This is one of my favourite passages of Scripture, and it’s one of the clearest expositions of the Good News in a single passage. But it is also clear that salvation is exclusively through Jesus, and there’s so much emphasis on declaring the name of Jesus, etc, throughout the New Testament that it’s certainly difficult to see any ‘loopholes’ there.

The Bible doesn’t talk specifically about ‘special cases’. What is specifically addressed:

  1. Every single person who has ever lived, with the exception of Jesus, has sinned and falls under God’s condemnation.
  2. Those who call on the name of Christ, who believe in his death and resurrection for the atonement of sins, will be saved.
  3. Those who hear the Gospel and reject it (and die still rejecting it) will not be saved.

What about those who have never heard? Well, once again, I think Romans has the answer (starting in 10:9):

If you confess with your mouth that Jesus is Lord and believe in your heart that God raised him from the dead, you will be saved. For with the heart one believes and is justified, and with the mouth one confesses and is saved. For the Scripture says, “Everyone who believes in him will not be put to shame.” For there is no distinction between Jew and Greek; for the same Lord is Lord of all, bestowing his riches on all who call on him. For “everyone who calls on the name of the Lord will be saved.”

How then will they call on him in whom they have not believed? And how are they to believe in him of whom they have never heard? And how are they to hear without someone preaching? And how are they to preach unless they are sent? As it is written, “How beautiful are the feet of those who preach the good news!” But they have not all obeyed the Gospel. For Isaiah says, “Lord, who has believed what he has heard from us?” So faith comes through hearing, and hearing through the word of Christ.

But I ask, have they not heard? Indeed they have, for:

Their voice has gone out to all the earth
and their words to the ends of the world.

But I ask, did Israel not understand? First Moses says,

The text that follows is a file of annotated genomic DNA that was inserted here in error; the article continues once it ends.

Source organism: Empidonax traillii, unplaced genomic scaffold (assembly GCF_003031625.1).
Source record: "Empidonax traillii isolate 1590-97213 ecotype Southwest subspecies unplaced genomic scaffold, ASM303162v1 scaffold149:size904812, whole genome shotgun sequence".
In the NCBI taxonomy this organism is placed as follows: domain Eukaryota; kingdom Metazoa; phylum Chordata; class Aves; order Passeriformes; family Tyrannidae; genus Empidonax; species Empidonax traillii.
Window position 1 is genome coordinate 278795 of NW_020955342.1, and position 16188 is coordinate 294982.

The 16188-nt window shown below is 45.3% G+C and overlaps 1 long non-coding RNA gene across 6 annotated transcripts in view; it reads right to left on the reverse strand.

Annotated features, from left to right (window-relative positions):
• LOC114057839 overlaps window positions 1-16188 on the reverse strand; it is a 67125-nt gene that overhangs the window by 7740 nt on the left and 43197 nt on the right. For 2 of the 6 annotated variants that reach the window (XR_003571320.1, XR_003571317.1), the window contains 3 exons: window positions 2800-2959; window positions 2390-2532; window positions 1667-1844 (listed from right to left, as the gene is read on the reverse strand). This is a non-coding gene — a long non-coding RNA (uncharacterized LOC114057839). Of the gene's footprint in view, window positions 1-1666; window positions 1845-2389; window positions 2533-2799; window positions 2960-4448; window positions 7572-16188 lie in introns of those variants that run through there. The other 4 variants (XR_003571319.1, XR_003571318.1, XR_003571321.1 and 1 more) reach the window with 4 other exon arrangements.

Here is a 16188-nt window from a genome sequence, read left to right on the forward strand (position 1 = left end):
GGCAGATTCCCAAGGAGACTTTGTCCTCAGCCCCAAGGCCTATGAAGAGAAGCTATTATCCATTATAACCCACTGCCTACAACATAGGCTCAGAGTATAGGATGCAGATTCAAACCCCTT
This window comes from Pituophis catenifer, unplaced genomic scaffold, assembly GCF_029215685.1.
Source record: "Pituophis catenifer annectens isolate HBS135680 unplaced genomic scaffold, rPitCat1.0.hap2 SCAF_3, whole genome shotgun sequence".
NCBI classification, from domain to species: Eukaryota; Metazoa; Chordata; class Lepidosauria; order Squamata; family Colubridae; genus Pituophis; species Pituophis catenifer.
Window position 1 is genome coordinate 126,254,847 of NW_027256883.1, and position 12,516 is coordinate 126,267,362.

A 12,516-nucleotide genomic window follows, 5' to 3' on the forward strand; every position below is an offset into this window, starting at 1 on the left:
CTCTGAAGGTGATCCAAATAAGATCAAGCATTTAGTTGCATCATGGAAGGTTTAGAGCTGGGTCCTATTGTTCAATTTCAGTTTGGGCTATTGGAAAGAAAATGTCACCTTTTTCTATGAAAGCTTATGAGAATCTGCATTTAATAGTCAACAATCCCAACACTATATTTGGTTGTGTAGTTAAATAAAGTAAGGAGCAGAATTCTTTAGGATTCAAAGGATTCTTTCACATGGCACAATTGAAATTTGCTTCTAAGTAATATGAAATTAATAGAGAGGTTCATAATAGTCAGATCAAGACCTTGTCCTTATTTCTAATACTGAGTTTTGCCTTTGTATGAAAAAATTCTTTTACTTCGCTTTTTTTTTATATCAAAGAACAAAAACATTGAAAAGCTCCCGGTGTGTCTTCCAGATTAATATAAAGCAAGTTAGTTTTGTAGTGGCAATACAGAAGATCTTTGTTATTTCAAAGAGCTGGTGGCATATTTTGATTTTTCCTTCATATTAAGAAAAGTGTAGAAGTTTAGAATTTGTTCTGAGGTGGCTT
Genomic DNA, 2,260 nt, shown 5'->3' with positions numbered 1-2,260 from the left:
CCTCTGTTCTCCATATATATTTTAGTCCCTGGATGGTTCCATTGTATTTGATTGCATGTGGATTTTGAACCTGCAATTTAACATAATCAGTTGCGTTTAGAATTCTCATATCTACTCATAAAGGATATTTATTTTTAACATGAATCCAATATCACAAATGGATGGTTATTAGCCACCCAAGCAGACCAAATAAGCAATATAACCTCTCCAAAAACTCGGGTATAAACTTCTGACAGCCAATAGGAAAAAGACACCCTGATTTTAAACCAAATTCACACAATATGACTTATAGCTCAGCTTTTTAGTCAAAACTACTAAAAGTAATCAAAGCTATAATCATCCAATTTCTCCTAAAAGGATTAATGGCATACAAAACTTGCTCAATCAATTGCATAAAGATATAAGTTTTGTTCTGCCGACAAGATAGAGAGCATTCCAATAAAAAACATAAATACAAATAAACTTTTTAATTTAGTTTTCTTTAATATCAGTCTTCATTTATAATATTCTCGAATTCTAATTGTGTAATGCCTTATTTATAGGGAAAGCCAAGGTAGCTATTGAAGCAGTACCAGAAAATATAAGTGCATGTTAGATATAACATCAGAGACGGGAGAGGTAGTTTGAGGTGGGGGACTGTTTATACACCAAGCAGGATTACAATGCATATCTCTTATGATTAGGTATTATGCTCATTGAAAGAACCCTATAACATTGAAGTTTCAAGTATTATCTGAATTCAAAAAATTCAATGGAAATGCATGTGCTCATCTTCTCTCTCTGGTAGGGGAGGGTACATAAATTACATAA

I will make you jealous of those who are not a nation;
with a foolish nation I will make you angry.

Then Isaiah is so bold to say,

I have been found by those who did not seek me;
I have shown myself to those who did not ask for me.

So let’s break down what Paul is saying here. Paul is emphasizing belief in Jesus for salvation. And then his answer is: well, we better take this news to everyone so they can believe! But also notice that he ends with an emphasis on God’s sovereignty. He will save whom He will, and He doesn’t need us to do it, although that’s His usual way of working. But God doesn’t satisfy our curiosity finally about the matter—and I think for good reason. If we knew exactly how God is going to deal with the pagan who ‘lived by the light he had’, would that keep us from going and sharing the Gospel, because the pagan who rejects the Gospel might have it worse off than the one who never heard in the first place?

Finally, in situations like this, I find Abraham’s rhetorical question (with the obvious answer) to be immensely comforting: “Shall not the Judge of all the earth do what is just?” At the Judgment no one will be able to accuse God of being unjust in His judgment. I don’t think we’re meant to go around stressing about what God is going to do in the case of certain groups of people (who often times are little more than abstractions to us). Rather, we’re to make sure first that we are saved and in a right relationship with God, and then we are to obey God’s command to spread the Gospel.